Most business communication classes teach students to use a writing process to compose effective documents. Students practice the process by applying it to various types of writing with various purposes-reports, presentations, bad news letters, persuasive memos, etc. However, unless students practice that process in other contexts outside of the business communication class, students may quickly forget the writing strategies they have learned, and their writing suffers. In an effort to create a learning tool that students will continue to embrace long after they complete their business communication class, the authors of Business Communication: Polishing Your Professional Presence (Shwom & Snyder, 2012) developed the ACE communication process. The ACE acronym represents the concepts of analyzing, composing, and evaluating, which combine to create an effective process that can be used for both written and oral communication. To help business education instructors use the ACE model in their classes, this paper introduces the concepts of the ACE model and provides advice for instructors who want to guide students in the process and reinforce students' good writing- and good communication-habits. The article also provides useful checklists for using ACE in various communication contexts.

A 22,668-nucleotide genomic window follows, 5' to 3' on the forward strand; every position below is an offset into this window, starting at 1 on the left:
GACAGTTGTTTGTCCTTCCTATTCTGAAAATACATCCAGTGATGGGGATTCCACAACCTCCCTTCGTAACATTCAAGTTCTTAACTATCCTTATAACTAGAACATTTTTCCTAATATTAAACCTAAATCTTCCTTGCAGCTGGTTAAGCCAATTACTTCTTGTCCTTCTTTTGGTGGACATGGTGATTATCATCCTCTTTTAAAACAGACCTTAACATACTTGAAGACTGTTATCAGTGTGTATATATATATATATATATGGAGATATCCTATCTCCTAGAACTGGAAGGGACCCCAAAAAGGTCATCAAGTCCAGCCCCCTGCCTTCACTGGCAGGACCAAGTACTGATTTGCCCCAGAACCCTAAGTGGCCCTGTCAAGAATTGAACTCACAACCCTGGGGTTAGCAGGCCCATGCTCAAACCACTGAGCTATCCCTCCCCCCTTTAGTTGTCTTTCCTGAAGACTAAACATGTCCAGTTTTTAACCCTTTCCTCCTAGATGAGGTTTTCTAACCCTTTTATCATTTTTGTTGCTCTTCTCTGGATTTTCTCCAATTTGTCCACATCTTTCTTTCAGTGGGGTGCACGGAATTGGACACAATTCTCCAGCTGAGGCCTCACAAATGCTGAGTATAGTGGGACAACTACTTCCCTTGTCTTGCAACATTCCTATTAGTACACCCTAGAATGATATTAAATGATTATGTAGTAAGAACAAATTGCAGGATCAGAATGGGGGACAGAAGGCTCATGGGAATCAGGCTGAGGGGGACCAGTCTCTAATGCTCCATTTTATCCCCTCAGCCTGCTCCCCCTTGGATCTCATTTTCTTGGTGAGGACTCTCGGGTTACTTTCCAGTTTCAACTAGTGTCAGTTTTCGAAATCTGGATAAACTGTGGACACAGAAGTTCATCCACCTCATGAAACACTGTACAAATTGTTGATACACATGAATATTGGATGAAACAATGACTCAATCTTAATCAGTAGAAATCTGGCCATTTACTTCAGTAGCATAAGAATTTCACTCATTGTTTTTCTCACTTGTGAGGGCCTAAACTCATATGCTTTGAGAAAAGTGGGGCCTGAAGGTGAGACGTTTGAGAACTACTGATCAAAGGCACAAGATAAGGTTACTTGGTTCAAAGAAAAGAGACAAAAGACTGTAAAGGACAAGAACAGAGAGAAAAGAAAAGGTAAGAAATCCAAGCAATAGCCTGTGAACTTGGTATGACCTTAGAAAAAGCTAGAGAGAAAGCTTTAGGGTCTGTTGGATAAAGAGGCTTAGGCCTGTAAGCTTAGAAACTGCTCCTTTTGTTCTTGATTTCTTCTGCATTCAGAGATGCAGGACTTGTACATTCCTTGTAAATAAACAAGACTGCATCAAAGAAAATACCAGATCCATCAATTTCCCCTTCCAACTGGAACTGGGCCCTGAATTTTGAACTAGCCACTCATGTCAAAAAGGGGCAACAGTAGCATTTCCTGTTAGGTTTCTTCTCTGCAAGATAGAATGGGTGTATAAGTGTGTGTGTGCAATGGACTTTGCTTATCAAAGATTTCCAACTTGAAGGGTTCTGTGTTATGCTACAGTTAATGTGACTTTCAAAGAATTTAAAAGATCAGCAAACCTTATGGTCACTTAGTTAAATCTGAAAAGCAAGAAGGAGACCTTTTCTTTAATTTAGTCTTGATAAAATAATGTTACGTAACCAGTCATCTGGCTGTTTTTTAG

|Original language||English (US)|
|Number of pages||6|
|Journal||Journal of Applied Research for Business Instruction|
|State||Published - 2011|